6) Keep their wardrobe colors tightly constrained to black and nuetrals.  This entire country wears black and only black.  There are occassional bits of color, but I think they are from poor unsuspecting tourists that have yet to discover that black reigns supreme.  On rare occassions, I feel free to flaunt my love of color and people just stare at me, which is a bit weird, but I choose to think they love it so much that they can't stop looking. 

All in all, I love it here.  Its interesting that there is nothing like Wal-mart, you rarely eat out, and everything closes by 6pm.  You can change, you can adapt, you can learn the steps of the Danish dance.  It helps that despite the differences that people are people the world over and they can be just as crazy as any American I have ever met.  These pictures make my point better than I could express it in words. 

Sunday, January 17, 2010

"You would never see a Dane do that..."

I've heard that phrase more this week than any other time since arriving in Denmark.  It must have been a very un-Danish week for me.  In retrospect,  I also found out it was un-Swedish and un-British so I'm thinking I was Icelandic.  (Having never been to Iceland, means that I was probably simply American.)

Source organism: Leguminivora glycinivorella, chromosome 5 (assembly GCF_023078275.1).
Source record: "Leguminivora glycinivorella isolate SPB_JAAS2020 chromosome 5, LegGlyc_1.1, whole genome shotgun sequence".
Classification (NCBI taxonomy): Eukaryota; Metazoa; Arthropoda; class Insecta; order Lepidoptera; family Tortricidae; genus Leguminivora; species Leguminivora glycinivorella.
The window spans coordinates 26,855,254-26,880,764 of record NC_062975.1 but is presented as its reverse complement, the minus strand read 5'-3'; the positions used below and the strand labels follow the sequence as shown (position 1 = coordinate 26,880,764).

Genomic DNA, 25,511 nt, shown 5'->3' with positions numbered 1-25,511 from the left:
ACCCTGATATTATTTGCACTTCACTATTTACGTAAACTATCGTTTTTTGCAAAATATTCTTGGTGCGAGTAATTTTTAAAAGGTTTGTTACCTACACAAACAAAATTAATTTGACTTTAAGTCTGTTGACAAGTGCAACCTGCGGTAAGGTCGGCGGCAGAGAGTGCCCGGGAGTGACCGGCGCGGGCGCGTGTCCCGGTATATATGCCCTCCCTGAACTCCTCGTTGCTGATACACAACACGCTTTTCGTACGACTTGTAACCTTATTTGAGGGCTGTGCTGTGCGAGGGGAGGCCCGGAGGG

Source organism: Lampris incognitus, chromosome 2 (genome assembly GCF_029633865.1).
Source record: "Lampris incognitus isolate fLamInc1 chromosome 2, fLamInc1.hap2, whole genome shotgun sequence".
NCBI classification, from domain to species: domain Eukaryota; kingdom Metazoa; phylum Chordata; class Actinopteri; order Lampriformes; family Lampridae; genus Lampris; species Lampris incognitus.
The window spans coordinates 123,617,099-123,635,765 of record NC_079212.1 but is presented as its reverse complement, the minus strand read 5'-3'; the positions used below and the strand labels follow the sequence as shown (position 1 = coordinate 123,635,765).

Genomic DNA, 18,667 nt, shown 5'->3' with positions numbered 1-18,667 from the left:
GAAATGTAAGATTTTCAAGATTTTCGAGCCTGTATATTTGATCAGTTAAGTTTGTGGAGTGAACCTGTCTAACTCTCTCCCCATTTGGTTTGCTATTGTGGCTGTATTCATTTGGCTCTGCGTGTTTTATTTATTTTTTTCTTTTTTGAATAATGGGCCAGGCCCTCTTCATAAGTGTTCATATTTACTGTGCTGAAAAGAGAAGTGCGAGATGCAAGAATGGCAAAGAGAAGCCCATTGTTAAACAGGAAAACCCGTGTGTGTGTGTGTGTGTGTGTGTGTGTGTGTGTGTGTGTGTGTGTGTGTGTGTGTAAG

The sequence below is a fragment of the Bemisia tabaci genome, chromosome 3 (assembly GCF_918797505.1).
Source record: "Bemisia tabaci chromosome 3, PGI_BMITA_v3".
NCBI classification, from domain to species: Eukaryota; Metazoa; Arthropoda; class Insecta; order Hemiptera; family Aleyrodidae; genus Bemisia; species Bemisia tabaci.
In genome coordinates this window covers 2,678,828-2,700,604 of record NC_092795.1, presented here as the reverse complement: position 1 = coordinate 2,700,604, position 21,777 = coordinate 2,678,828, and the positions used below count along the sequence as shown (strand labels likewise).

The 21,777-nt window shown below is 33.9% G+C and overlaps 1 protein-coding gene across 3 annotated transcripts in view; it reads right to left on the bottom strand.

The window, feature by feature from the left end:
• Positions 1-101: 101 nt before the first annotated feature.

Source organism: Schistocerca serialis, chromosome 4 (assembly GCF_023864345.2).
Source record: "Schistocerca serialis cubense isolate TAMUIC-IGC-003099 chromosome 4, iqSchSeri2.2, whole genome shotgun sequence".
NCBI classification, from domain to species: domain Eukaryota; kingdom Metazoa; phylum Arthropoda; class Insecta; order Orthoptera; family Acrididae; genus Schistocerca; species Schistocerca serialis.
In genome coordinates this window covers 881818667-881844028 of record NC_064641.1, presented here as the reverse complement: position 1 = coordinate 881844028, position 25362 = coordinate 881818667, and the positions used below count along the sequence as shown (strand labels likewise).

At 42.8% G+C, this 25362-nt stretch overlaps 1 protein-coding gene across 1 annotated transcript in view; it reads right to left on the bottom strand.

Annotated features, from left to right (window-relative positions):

So here are some things you would never do in Denmark: 
1) Use the oven to make something that is just for you.  (Guilty.)
2) Wear athletic shoes to keep the snow out.  (Guilty.)
3)Turn on too many lights. Instead use candles to make up the difference. (Candles when you can have electrical brightness?)  Guilty.
4) Use the Danish language incorrectly.  I thought I was saying that I was sore, but instead I told everyone that I had murdered myself.  (Jeg radbrækket mig.)  Fantastic.
5) Climb on counters to reach high shelves.  (Guilty.) In my defense I'm shorter than the entire rest of the population, but step stools are apparently available.

On another note:  In London, they don't use the phrase goofing off.  How sad, since it is a fantastically useful phrase.  They do have a phrase for wasting your time, but not for the having fun part of goofing off.  So they asked me what you would say if you were wasting time and I answered, "I was piddling around."  Apparently there, piddling means peeing.  So ya, I just told everyone there that I was peeing around in the kitchen.  Fabulous.

Life is funny and some of the mistakes need to just roll off your back.  I'll do better next week or I'll just have to laugh at myself again.  In the meantime, I'm imagining myself on a lake, like Joshie above, and the wind is in my hair and I'm screaming for all I'm worth with the pure joy of speed and wind.  That's not so Danish either, but I think that's ok.